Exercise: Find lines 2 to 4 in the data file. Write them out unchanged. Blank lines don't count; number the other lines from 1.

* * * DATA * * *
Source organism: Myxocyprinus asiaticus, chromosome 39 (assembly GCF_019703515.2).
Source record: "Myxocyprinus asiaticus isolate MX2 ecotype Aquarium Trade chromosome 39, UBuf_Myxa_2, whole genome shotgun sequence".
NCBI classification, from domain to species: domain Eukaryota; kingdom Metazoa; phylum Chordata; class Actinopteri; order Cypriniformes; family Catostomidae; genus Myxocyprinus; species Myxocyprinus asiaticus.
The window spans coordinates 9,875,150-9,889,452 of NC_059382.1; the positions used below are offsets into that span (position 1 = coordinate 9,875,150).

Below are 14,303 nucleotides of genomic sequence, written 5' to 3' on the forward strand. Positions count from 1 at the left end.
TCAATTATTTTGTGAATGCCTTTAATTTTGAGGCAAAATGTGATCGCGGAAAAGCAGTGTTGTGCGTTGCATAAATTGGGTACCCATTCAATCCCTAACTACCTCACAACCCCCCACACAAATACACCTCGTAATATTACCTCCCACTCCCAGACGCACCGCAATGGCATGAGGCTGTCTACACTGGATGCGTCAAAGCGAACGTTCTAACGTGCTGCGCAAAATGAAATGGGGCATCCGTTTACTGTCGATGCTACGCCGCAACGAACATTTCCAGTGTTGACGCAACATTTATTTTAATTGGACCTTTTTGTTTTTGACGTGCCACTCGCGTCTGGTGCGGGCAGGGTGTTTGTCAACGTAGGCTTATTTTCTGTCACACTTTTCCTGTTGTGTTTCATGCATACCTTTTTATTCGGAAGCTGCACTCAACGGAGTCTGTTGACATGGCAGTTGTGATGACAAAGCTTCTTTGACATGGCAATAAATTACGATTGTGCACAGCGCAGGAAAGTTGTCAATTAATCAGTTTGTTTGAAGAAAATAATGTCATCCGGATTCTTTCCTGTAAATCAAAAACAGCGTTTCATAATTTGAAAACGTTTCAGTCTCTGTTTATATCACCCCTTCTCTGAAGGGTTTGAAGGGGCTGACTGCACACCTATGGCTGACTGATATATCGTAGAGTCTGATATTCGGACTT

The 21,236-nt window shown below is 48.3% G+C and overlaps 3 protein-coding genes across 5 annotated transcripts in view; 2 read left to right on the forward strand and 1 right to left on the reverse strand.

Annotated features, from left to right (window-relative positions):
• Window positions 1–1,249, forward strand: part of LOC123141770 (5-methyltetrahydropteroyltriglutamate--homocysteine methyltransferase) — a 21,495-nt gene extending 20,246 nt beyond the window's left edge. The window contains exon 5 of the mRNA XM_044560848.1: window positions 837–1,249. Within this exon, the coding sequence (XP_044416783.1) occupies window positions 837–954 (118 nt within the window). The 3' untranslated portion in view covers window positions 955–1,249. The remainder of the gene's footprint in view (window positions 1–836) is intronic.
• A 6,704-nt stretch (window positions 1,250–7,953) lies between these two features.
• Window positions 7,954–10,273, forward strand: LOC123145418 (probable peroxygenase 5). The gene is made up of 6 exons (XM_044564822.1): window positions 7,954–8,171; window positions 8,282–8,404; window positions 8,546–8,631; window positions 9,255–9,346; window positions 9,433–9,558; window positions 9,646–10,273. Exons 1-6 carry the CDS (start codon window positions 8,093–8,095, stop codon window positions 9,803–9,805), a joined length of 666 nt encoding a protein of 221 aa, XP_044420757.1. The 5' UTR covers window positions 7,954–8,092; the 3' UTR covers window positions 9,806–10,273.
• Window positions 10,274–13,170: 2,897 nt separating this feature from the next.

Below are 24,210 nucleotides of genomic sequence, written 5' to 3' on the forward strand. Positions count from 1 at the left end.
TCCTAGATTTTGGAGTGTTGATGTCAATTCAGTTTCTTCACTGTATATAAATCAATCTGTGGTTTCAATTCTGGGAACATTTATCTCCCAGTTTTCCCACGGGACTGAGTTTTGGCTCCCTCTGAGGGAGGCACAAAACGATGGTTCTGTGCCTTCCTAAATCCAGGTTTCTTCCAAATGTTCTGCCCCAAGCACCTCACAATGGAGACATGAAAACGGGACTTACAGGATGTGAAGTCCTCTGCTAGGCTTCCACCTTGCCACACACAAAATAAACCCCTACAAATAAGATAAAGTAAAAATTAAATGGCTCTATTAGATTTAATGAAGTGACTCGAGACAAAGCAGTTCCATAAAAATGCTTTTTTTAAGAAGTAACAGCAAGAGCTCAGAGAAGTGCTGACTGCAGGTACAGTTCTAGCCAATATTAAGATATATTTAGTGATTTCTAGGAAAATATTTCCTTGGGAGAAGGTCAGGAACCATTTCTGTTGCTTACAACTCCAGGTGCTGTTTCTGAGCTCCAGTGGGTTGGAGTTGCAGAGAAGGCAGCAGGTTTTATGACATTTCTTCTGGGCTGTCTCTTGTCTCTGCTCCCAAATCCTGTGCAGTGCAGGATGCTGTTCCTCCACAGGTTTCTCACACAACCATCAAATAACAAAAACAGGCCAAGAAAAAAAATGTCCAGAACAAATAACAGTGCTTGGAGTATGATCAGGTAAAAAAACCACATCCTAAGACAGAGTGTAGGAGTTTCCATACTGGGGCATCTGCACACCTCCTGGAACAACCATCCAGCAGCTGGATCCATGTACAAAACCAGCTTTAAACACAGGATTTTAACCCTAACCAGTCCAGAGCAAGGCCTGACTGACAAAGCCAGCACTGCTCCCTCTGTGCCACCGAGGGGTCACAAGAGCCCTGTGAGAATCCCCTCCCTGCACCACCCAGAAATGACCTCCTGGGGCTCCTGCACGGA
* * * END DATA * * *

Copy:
Source record: "Myxocyprinus asiaticus isolate MX2 ecotype Aquarium Trade chromosome 39, UBuf_Myxa_2, whole genome shotgun sequence".
NCBI classification, from domain to species: domain Eukaryota; kingdom Metazoa; phylum Chordata; class Actinopteri; order Cypriniformes; family Catostomidae; genus Myxocyprinus; species Myxocyprinus asiaticus.
The window spans coordinates 9,875,150-9,889,452 of NC_059382.1; the positions used below are offsets into that span (position 1 = coordinate 9,875,150).